In the same way many of us now check the weather forecasts, pollen counts, and ozone alerts to know if we need to take extra care with our lungs, you can use this network and software to fine tune that investigation to a degree never before possible.
Want to be a neighborhood air pollution watch cop? Use the software to track down hotspots you didn’t even know existed, or enforce the permits issued to local facilities. The network of sensors allows you to track plumes in real time as they cross county and city boundaries.
This is all administered by an independent group of researchers, colleges, scientists, municipalities, and public health specialists, not the State of Texas or EPA. And it’s all made possible by the same leaps in technology behind smart phones, smart cars, and even smart refrigerators: the ability to cram larger and larger tech capacities into smaller microchips and sell them for less money.
While the aim is to grow a huge network of sensors, the submitted NSF grant proposal calls for establishing two separate smaller pilot project grids of 40 sensors a piece – one grid in Southeast Fort Worth and one in Central Plano.
As the proposal explained, the differences in these two communities represent different ways to use the sensor network.
SE Fort Worth is a predominantly African-American and Latino neighborhood with documented high childhood asthma rates, high absentee rates in its schools, and for much of the year lies downwind from the Midlothian cement plants.
There the network can demonstrate how it can become a household health consulting tool, as well as empower neighborhood groups to address micro and macro-level air quality problems. Downwinders at Risk’s role in SE Fort Worth is yoking the high tech sensor network with traditional community organizing. In effect, we’re creating a new citizens tool for cleaner air and a brand new guide on to how to use it to get results.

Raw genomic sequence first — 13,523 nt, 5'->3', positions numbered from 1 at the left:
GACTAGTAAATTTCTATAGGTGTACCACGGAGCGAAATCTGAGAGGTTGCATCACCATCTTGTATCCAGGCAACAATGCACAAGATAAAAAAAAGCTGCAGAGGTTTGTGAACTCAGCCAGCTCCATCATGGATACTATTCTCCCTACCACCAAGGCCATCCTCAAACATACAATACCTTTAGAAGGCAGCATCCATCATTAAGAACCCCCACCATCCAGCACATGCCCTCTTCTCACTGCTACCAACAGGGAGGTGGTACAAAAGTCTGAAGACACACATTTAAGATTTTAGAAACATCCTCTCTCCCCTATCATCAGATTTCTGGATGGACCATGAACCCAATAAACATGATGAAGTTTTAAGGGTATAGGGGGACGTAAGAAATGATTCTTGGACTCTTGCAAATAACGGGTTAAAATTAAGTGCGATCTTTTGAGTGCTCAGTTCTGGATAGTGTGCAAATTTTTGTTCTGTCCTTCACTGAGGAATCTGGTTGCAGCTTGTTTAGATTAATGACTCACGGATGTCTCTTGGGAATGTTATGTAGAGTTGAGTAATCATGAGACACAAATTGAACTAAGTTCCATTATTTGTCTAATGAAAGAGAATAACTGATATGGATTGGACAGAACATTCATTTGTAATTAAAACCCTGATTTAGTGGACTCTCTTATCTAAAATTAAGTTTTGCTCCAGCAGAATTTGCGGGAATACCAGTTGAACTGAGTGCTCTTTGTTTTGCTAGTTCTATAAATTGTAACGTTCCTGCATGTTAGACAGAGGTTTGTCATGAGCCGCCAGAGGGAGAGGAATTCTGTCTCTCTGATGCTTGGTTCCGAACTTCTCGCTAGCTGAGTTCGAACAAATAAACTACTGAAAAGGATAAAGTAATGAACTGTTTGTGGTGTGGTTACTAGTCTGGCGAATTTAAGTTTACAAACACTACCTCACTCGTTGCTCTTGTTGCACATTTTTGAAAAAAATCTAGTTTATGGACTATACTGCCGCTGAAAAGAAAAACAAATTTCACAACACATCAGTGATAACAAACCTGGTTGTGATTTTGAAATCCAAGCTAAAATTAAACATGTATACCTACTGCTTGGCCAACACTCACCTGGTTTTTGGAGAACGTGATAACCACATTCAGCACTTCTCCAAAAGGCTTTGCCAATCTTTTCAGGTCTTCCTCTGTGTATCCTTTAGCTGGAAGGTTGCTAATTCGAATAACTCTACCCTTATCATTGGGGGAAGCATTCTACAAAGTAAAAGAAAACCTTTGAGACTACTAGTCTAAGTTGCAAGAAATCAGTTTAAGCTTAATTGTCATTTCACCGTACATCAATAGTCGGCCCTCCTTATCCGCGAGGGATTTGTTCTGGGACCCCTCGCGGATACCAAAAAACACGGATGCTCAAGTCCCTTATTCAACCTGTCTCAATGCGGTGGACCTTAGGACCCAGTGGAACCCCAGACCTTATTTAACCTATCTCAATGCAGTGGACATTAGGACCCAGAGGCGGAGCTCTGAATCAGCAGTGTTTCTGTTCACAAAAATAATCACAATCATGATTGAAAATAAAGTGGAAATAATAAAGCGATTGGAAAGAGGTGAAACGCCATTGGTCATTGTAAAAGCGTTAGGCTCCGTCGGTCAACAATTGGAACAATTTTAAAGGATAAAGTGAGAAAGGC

In Plano, city officials want to use the sensor network to help traffic flow and minimize vehicular air pollution. Smart technology is already being installed in the city’s infrastructure, so it’s not a huge leap to imagine installing their 40 sensors on a major roadway for 40 blocks in a row to see how traffic light timing and other variables can be adjusted to minimize internal combustion transportation pollution.
When you begin to realize that the system can not only report conditions, but learn from them and apply that learning to being able to guide not only your own personal health, but the public health policy for millions, you realize how transformational this technology can become. It has the potential to be the most important tool in fighting for cleaner air that we’ve ever seen – because it works from the bottom up and puts the power to change things in the hands of individuals instead of agencies.
We don’t always have to fight the bad guys head on – we can go around them. We can replace them. That’s what makes this network so sublimely subversive. It just leap frogs over an obsolete, regressive status quo.